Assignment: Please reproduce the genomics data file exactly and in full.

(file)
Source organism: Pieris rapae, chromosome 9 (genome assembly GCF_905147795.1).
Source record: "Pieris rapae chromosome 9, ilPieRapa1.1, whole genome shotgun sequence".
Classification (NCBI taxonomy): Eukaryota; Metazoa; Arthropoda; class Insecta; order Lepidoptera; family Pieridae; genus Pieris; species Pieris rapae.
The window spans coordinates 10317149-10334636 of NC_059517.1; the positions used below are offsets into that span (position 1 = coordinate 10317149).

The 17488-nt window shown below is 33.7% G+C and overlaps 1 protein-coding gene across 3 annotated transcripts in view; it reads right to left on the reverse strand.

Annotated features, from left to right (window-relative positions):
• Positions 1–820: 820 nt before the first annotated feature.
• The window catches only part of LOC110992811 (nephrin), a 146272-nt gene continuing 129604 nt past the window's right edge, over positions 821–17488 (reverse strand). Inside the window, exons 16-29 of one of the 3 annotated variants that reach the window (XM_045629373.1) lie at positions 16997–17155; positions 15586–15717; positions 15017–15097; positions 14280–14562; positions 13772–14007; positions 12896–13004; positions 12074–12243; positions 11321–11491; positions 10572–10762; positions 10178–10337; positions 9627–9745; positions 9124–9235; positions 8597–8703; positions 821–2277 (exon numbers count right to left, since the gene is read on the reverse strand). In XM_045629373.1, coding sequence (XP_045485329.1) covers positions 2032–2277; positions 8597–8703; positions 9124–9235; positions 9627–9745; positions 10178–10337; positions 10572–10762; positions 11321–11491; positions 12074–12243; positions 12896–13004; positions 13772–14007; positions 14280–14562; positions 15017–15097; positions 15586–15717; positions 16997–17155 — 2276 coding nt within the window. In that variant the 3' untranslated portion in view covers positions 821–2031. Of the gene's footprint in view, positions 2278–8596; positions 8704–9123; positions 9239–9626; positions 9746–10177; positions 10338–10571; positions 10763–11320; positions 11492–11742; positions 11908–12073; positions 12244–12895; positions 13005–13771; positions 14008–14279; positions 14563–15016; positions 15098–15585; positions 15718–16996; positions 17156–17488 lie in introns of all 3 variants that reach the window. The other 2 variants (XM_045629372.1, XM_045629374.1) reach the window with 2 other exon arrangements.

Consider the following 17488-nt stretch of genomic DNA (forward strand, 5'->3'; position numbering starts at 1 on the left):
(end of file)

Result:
Source organism: Pieris rapae, chromosome 9 (genome assembly GCF_905147795.1).
Source record: "Pieris rapae chromosome 9, ilPieRapa1.1, whole genome shotgun sequence".
Classification (NCBI taxonomy): Eukaryota; Metazoa; Arthropoda; class Insecta; order Lepidoptera; family Pieridae; genus Pieris; species Pieris rapae.
The window spans coordinates 10317149-10334636 of NC_059517.1; the positions used below are offsets into that span (position 1 = coordinate 10317149).

The 17488-nt window shown below is 33.7% G+C and overlaps 1 protein-coding gene across 3 annotated transcripts in view; it reads right to left on the reverse strand.

Annotated features, from left to right (window-relative positions):
• Positions 1–820: 820 nt before the first annotated feature.
• The window catches only part of LOC110992811 (nephrin), a 146272-nt gene continuing 129604 nt past the window's right edge, over positions 821–17488 (reverse strand). Inside the window, exons 16-29 of one of the 3 annotated variants that reach the window (XM_045629373.1) lie at positions 16997–17155; positions 15586–15717; positions 15017–15097; positions 14280–14562; positions 13772–14007; positions 12896–13004; positions 12074–12243; positions 11321–11491; positions 10572–10762; positions 10178–10337; positions 9627–9745; positions 9124–9235; positions 8597–8703; positions 821–2277 (exon numbers count right to left, since the gene is read on the reverse strand). In XM_045629373.1, coding sequence (XP_045485329.1) covers positions 2032–2277; positions 8597–8703; positions 9124–9235; positions 9627–9745; positions 10178–10337; positions 10572–10762; positions 11321–11491; positions 12074–12243; positions 12896–13004; positions 13772–14007; positions 14280–14562; positions 15017–15097; positions 15586–15717; positions 16997–17155 — 2276 coding nt within the window. In that variant the 3' untranslated portion in view covers positions 821–2031. Of the gene's footprint in view, positions 2278–8596; positions 8704–9123; positions 9239–9626; positions 9746–10177; positions 10338–10571; positions 10763–11320; positions 11492–11742; positions 11908–12073; positions 12244–12895; positions 13005–13771; positions 14008–14279; positions 14563–15016; positions 15098–15585; positions 15718–16996; positions 17156–17488 lie in introns of all 3 variants that reach the window. The other 2 variants (XM_045629372.1, XM_045629374.1) reach the window with 2 other exon arrangements.

Consider the following 17488-nt stretch of genomic DNA (forward strand, 5'->3'; position numbering starts at 1 on the left):